Internal Auditing Definition:

Internal audit is independence and objectivity consulting service, which is design to add value to the business and improve the entity’s operation.

It provides a systematic and disciplined approach to evaluating and assessing risk management, internal control, and corporate governance.

Internal audit activities are generally focused on three principles areas including, but not limited to, Internal Control Over Financial Reporting, Time Value of Money, and Compliance Review.

These areas arise from the risk management assessments of an entity.

Normally, this department is not an operational department or its activities are independently perform and out of the control of executive management.

That means it is not involved directly in operation like setting up internal control and prepare financial statements. The objective is not to make sure that there is no conflict of interest between internal auditors.

This department normally reports directly to the audit committee or board of directors. However, for administrative purposes, this department also reports to the CEO or other executives.

Purpose of Internal Audit:

As said by standard, the purpose of the Internal Audit is to provide independent and objective of assurance and consultant service to an organization.

It adds value to the business and helping to achieve its objectives. To meet this objective, internal audit activities must be designed in a systematic and disciplined way.

Right now, most of the business owners start to realize the importance of Internal Audit. They mostly ask the auditor to oversee operational internal control and internal control over financial reporting.

It is assessing the risk of errors and fraud in the business also the most important part of its mission.

This department, in some jurisdiction, is required by law that the company needs to set up. In most cases, the companies that operate in the banking sector, large corporations, and listed Companies.

Here is a common purpose:

  • Improve the reliability over financial statements, and internal control of financial reporting
  • Improve internal operational control
  • Three Es audit: Efficiency, Effectiveness, and Economy
  • Review compliant: Both Internal policies and External Policies ( Law and Regulation)
  • Detect Fraud and Errors
  • Manage risks
  • Others

Authority of Internal Audit:

In general, the authority of the internal audit is defined in its Internal Audit Charter, and it normally has the right to access all information of the entity that related to its activities.

Internal Audit charter lists down the importance of information related to Internal Audit. For example, Scope, Right and Obligation, Reporting Line, and Authority.

In general, the Internal Audit should have the right to appoint an expert who has skill in specific areas for help. Mostly related to the operation, the auditor might not have those skills to assess and evaluate things under investigation.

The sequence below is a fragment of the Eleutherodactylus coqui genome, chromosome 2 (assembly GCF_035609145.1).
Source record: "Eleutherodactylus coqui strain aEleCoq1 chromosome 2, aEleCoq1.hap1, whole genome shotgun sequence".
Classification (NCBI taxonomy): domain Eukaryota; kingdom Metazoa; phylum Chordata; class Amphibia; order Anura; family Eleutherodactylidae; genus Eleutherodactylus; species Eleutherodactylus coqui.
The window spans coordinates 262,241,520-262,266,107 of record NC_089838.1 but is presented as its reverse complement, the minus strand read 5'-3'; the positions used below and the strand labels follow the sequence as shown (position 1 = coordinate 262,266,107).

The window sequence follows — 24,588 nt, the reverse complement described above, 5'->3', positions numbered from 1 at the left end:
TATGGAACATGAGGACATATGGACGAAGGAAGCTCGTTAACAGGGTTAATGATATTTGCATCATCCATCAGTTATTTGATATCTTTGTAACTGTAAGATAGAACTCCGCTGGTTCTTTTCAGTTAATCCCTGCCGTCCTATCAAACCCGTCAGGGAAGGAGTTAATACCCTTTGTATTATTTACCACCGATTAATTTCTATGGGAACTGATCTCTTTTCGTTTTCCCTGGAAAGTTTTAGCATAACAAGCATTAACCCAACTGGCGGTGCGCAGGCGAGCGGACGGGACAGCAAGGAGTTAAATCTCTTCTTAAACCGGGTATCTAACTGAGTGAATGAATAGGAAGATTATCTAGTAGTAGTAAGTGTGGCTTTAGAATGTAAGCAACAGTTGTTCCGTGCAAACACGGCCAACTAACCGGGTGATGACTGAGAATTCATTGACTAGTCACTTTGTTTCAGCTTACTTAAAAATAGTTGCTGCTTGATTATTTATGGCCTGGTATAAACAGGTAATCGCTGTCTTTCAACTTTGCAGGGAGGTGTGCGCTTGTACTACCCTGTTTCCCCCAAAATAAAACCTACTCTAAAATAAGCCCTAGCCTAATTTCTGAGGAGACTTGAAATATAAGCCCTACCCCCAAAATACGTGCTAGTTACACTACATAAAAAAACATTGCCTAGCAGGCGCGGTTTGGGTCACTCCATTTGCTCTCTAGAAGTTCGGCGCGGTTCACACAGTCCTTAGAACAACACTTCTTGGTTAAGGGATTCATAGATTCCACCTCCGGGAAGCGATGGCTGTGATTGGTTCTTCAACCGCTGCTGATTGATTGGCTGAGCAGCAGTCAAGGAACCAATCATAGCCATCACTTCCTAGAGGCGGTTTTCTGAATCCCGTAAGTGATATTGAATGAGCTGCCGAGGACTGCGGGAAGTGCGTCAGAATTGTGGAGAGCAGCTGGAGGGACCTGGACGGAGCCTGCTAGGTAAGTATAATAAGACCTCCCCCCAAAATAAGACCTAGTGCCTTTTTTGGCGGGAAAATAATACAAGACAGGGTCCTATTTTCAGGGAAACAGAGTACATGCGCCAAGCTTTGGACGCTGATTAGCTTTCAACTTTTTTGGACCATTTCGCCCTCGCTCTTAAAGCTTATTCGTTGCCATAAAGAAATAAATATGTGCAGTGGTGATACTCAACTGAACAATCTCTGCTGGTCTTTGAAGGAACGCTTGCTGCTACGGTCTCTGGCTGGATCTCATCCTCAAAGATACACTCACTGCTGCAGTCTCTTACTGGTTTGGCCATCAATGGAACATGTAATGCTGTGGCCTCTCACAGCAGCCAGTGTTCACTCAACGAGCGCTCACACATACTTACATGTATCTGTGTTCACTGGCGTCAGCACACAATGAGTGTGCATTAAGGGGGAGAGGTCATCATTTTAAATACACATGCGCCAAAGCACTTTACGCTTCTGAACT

If auditors could not have the right or authority to appoint, auditors should seek such authority by the Board of Directors.

All information related to the company, Board Resolution Internal Regulation should be accessible.

Financial and Non Financial Information should also be able to access. If auditors are not able to access that information and documentation, audit works will not meet its objective,

Responsibility of the Internal Auditor:

This is also defined in the Internal Audit Charter. The main responsibilities are to conduct Internal Audit Activities base on their risk assessments.

The risks assessment should be rank from strategy risks to the reliability of financial information. The Company assets are secured, and Internal Control of the company is effectively and efficiently.

Internal Audit is also responsible to ensure all kinds of risks are inform and communicate to the management of the company and its BOD.

Mostly, the communication between internal audit and BOD is done through the internal audit committee.

The internal audit committee summarizes the significant points that concern and faced during the period or engagement time to BOD for their attention and invention.

Here are the main responsibilities:

  • Perform risks assessments for all significant areas in the entity
  • Prepare annual planning base on risks assessed
  • Make sure all of those risks are address to the audit committee and board of directors
  • Manage audit resources to ensure that the audit plan get done with both quality and quantity
  • Perform internal audit activities
  • Communicate audit findings to executive and making they are settled
  • Report a significant issue to the committee or board of directors.

Internal Audit Plan:

Normally, the internal auditor is required to prepare annual internal audit planning and submit to the audit committee and BOD for review and approval.

Annual Internal audit planning is prepared based on the result of their risk assessment.

Auditors required to have a good understanding of the nature of the business, significant process and areas to might affect the entity.

For example, the payroll function and cash correction process. This planning also includes the timeline that the internal auditor visits those areas and the required resources.

Conclusion:

So internal audit is basically established as part of risk mitigation covering internal control, compliant, and operational performance. These activities are done independently, professionally and systematically.

Source:

  • www.iia.org.uk
  • www.iia.org.au/aboutIIA/whatisinternalaudit.aspx

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